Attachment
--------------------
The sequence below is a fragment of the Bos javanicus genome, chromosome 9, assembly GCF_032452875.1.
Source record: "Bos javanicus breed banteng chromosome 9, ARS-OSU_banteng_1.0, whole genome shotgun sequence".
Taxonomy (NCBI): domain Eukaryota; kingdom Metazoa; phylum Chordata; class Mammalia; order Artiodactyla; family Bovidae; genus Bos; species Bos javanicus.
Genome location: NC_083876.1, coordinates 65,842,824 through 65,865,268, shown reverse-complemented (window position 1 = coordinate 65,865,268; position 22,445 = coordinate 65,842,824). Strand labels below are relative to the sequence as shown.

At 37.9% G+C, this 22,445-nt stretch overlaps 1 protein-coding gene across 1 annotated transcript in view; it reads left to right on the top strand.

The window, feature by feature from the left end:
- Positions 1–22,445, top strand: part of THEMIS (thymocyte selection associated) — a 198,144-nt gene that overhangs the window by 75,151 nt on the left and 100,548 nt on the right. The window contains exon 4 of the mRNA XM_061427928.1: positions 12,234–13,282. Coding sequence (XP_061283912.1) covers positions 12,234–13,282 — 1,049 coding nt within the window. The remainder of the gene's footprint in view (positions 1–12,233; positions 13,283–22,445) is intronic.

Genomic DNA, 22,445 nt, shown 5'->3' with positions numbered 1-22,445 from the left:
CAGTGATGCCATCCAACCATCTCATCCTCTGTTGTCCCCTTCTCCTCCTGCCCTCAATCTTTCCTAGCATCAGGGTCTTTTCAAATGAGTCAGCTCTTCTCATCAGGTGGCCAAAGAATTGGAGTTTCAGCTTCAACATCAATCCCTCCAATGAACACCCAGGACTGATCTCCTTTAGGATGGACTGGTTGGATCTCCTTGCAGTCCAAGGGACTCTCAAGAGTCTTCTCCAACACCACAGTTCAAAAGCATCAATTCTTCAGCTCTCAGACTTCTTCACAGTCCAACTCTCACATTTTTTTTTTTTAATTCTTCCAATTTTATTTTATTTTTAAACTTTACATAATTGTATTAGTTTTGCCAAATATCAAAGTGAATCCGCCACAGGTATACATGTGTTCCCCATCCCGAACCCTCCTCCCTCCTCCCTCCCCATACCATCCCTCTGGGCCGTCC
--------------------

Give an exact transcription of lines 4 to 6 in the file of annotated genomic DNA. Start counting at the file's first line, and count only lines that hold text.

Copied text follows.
Genome location: NC_083876.1, coordinates 65,842,824 through 65,865,268, shown reverse-complemented (window position 1 = coordinate 65,865,268; position 22,445 = coordinate 65,842,824). Strand labels below are relative to the sequence as shown.

At 37.9% G+C, this 22,445-nt stretch overlaps 1 protein-coding gene across 1 annotated transcript in view; it reads left to right on the top strand.

The window, feature by feature from the left end: